5. Learned counsel for the petitioner, Shri G. Sureshkumar, firstly taken us through the entire enquiry report, which is on record, and invited our attention to paragraphs 27 and 28 as also paragraphs 36 to 38 and pointed out that the enquiry officer had sufficient material before him to come to the conclusion that the first and the second charges were partly proved. Learned counsel pointed out that in this enquiry report a clear-cut finding was reached about the guilt of the delinquent officer by discussing the irregularities committed by him in seriatim. Learned counsel thereafter took us to the consideration of the enquiry report by the Union Public Service Commission (in short 'UPSC') wherein also, the delinquency of the concerned officer was discussed threadbare though with reference to the enquiry report. Learned counsel then argues that both these documents would suggest unquestionably that there was good deal of material available in shape of oral evidence of the witnesses as well as the incriminating documents to come to the conclusion that the delinquent was partly guilty of the charges. Learned counsel, therefore, argues and in our opinion rightly, that there was abundance of materials available which was properly considered not only by the enquiry officer but also by the UPSC as it was obliged to consider the same in view of the rules. Learned counsel stretching his arguments further points out that if this was so then the Tribunal could not have lightly set aside these findings as if acting in an appellate capacity. He points out that there can be no doubt that the delinquent was responsible for allowing the supply of the defective materials like 30-Nos. of wheel discs and that being a technical person, it was the sole responsibility of the delinquent to see that the materials supplied was flawless. Learned counsel points out that both the authorities viz. enquiry officer and the UPSC came to the conclusion that these materials, which were to be used by the Railways, had ultimately to be treated again and that too at the expenses of the Railway administration and there could be no doubt that the delinquent officer was guilty of allowing the defective materials to be accepted. Learned counsel points out further that even in the matter of acceptance of tenders, the delinquent officer practically allowed a party which had breached the terms of the tender to go scot-free so as to be able to take back the earnest money deposit which would otherwise be liable for confiscation. In that also, the delinquent officer, though not fully, partly responsible. Learned counsel, therefore, argues that it is now settled position in law that the Tribunal cannot act as an appellate authority and its role is restricted while entertaining the findings arrived at by the enquiry officer. It can at the most see whether there was any material available on record to nail the delinquent officer and whether there was any basis for the enquiry officer or the disciplinary authority to draw the inferences which they did. Learned counsel argues that the Tribunal has given a very casual treatment to the findings and has not even bothered to show as to how the inferences could not at all be drawn. Learned counsel points out that the Tribunal has also not given any finding that there was no material available for the enquiry officer to reach the conclusion that he did. Learned counsel, therefore, argues that the Tribunal has committed a gross error of jurisdiction in assuming the role of an appellate authority.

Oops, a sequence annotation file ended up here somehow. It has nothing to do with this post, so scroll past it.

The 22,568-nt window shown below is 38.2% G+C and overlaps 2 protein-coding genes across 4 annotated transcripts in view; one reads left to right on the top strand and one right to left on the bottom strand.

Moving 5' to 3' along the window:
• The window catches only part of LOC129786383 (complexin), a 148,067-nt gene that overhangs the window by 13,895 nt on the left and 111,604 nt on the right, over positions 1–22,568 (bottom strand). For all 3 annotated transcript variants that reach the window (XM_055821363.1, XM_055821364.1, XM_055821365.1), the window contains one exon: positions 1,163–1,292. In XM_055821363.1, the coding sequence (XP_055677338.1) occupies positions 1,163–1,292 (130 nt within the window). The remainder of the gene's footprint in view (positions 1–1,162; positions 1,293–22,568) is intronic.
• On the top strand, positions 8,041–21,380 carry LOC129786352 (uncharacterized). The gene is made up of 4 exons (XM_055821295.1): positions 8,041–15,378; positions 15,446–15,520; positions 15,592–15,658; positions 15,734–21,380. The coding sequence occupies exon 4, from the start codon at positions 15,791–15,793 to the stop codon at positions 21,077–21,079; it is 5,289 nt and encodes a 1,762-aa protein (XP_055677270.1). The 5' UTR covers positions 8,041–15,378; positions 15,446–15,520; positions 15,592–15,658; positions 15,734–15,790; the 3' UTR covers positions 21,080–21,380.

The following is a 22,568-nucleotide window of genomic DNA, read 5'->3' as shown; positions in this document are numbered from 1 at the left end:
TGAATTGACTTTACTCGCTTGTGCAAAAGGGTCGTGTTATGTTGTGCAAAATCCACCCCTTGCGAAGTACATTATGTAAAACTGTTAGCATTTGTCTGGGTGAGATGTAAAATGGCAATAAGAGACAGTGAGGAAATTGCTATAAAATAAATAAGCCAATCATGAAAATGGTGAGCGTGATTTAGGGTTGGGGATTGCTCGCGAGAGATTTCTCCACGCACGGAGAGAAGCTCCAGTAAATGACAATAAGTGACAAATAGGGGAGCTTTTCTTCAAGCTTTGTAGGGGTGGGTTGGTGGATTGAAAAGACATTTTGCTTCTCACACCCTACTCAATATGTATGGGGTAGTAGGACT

6. Learned counsel invited our attention to the decision in State of Tamil Nadu v. S. Subramaniam (AIR 1996 SC 1232) . In this case, in paragraph 4, the Supreme Court held as under:

"that in judicial review the Court or the Tribunal has no power to trench on the jurisdiction to appreciate the evidence and to arrive at its own conclusion. Judicial review is not an appeal from a decision but a review of the manner in which the decision is made. It is meant to ensure that the delinquent receives fair treatment and not to ensure that the conclusion which the authority reaches is necessarily correct in view of the Court or Tribunal. When the conclusion reached by the authority is based on evidence, Tribunal is devoid of power to re-appreciate the evidence and would come to its own conclusion on the proof of the charge. The only consideration the Court/Tribunal has in its judicial review is to consider whether the conclusion is based on evidence on record and supports the finding or whether the conclusion is based on no evidence."

Learned counsel says that this judgment would clinch the issue because in the present case, the Tribunal has not even done that and has in a very sketchy manner set aside the findings reached by the enquiry officer and endorsed by UPSC.

7. To the same effect are the observations in State of Tamil Nadu v. K.V. Perumal and others (1996 V SCC 474) that it is not the province of the Administrative Tribunal to go into the truth or otherwise of the charges and that the Tribunal is not an appellate authority over the departmental authorities.

8. Learned counsel also relied on the decision in SECRETARY TO GOVERNMENT, HOME DEPARTMENT AND OTHERS v. SRIVAIKUNDATHAN (1998 [9] SCC 553) wherein, in paragraph 3, the Supreme Court has scoffed at the Administrative Tribunal sitting as an appellate authority over the findings of the enquiry officer. It is suggested in this case that unless the findings are perverse and unless it was found that there was no evidence whatsoever before the enquiry officer, the Tribunal could not have set aside the findings of the enquiry officer merely by expressing dissatisfaction with the evidence which was led. Learned counsel, therefore, argues that in allowing the original application, the Tribunal had committed a grave error of jurisdiction.